Bernie Sanders won big across the North Dakota landscape in Tuesday’s presidential preference caucus, capturing more delegates than self-declared nominee Hillary Clinton in all but five of the 47 districts, state party figures show.
The Vermont senator’s dominance is likely to embolden his supporters to put even more pressure on the state’s five unpledged superdelegates to back him at the Democratic National Convention next month in Philadelphia.
Regional press secretary Diane May said the Sanders campaign has been actively talking to superdelegates in all states and will be “ramping that up” now that the caucus and primary season is winding down, with the District of Columbia’s primary next Tuesday being the last contest.
“We’ve always said that in states where we had an overwhelming victory, the superdelegates should vote the way of the people, and in North Dakota, they should vote the will of the caucus-goers,” she said Wednesday.
North Dakota hosted one of six nominating contests Tuesday and the only caucus, the others being primaries. Sanders won the Montana primary while Clinton took New Jersey, New Mexico, South Dakota and the biggest prize, California.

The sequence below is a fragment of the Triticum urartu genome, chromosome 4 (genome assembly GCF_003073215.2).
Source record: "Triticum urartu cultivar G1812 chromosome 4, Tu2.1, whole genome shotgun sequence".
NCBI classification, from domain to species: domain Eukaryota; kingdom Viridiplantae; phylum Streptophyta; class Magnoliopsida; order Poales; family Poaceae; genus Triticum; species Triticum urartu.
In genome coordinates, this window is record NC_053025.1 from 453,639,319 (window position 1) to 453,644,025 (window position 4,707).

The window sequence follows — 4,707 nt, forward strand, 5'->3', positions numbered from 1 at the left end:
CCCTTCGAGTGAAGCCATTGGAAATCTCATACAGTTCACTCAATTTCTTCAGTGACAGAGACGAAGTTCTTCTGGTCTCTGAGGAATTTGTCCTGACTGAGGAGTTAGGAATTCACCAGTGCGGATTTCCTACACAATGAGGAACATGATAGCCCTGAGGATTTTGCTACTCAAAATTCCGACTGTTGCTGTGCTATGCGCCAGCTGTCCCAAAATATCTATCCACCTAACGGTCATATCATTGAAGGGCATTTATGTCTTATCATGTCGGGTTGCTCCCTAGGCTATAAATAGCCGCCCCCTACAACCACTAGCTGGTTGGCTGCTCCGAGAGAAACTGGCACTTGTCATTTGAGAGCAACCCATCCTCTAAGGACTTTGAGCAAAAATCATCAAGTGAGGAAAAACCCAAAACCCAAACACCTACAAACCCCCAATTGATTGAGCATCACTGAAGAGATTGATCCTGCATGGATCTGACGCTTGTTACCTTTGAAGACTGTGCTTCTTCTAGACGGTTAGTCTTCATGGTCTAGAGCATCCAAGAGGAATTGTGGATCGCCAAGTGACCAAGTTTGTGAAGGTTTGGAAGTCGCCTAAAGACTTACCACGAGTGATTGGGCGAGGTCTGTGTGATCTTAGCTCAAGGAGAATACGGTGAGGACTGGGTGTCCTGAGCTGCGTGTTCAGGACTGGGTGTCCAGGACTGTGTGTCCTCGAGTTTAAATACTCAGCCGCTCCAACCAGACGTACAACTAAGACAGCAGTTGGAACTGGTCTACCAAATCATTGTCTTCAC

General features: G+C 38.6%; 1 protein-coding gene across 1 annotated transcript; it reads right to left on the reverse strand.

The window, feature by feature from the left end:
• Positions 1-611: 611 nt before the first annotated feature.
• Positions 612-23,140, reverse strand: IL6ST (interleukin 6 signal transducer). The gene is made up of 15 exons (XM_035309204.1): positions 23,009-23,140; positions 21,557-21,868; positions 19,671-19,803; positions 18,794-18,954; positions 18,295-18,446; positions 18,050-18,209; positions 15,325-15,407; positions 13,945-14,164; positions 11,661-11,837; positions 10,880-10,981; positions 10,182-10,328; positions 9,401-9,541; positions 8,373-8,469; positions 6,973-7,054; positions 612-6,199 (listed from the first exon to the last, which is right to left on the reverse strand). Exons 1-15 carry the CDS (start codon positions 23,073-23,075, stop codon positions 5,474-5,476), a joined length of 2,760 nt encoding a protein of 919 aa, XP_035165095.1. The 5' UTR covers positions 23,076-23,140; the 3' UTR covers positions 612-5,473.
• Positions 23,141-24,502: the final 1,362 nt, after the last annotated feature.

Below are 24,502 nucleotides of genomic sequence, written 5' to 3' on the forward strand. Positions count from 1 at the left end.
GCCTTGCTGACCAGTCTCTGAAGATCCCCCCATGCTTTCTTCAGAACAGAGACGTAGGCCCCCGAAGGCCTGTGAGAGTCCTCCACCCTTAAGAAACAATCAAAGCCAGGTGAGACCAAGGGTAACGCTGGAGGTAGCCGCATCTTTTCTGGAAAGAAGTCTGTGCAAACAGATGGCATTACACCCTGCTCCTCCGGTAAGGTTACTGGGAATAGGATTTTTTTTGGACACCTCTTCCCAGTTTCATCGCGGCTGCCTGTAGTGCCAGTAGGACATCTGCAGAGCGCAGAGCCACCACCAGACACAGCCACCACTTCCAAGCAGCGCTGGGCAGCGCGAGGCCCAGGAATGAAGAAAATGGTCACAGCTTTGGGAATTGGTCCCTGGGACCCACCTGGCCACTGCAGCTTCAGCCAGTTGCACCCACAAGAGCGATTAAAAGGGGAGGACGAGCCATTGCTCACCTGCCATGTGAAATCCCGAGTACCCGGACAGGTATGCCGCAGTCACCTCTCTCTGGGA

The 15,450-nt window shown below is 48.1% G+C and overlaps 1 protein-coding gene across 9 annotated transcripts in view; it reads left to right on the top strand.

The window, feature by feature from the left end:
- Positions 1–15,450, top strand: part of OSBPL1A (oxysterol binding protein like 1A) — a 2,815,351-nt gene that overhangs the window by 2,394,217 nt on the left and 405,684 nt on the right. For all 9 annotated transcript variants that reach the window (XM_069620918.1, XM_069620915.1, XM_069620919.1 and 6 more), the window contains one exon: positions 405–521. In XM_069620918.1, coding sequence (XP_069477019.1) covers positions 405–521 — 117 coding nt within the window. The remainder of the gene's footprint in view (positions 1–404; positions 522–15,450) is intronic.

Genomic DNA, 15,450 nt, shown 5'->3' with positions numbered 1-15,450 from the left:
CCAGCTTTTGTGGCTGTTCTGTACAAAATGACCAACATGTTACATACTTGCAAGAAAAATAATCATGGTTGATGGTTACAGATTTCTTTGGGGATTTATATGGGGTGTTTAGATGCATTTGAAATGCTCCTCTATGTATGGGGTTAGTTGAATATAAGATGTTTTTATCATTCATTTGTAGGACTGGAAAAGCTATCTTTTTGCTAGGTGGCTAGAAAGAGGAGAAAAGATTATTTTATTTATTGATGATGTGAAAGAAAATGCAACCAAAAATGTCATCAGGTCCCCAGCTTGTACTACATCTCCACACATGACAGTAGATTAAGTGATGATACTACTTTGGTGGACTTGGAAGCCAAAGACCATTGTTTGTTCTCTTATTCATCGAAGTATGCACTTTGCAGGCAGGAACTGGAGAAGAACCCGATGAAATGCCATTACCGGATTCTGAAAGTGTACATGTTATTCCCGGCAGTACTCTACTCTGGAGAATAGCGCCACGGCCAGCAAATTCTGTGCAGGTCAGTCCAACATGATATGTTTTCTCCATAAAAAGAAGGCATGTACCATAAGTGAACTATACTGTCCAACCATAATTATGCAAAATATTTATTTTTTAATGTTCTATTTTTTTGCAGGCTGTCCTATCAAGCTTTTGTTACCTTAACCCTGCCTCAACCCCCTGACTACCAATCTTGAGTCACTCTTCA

Clinton now leads 2,755 to 1,852 in the overall delegate count – 2,184 to 1,804 in pledged delegates and 571 to 48 in unpledged superdelegates, according to an Associated Press tally.
Sanders cruised to a 253-101 victory in delegates in North Dakota, with an additional 40 delegates uncommitted. Clinton managed to pick up more delegates than Sanders in just three districts.
The former secretary of state fared best in District 23, which includes the Spirit Lake Indian Reservation and Eddy, Nelson, Griggs and Steele counties, receiving seven delegates to Sanders’ two.
Clinton came out ahead 4-2 in District 33 in Mercer, Oliver and Morton counties and 4-3 in District 15 in Towner and Ramsey counties.
Two districts gave the candidates three delegates each: District 14, located in Pierce, Sheridan, Wells, Benson and Kidder counties, and District 2 in Williston.
Democratic-NPL Party Executive Director Robert Haider said he was “not surprised at all” by Sanders’ solid showing in the state.
“The strong support and the strong grassroots organization he had here, they brought out a lot of new people and a lot of energy,” he said.
Delegates selected Tuesday will participate in a June 18 meeting in Bismarck to elect 18 pledged delegates to attend the national convention along with the five superdelegates.
Of the five superdelegates, U.S. Sen. Heidi Heitkamp is committed to Clinton and national committeeman Chad Nodland is supporting Sanders. Dem-NPL chair Kylie Oversen, vice chair Warren Larson and national committeewoman Renee Pfenning remain uncommitted.
Haider said caucus turnout Tuesday was “far in excess of what we were expecting,” but the party won’t publicly release turnout numbers.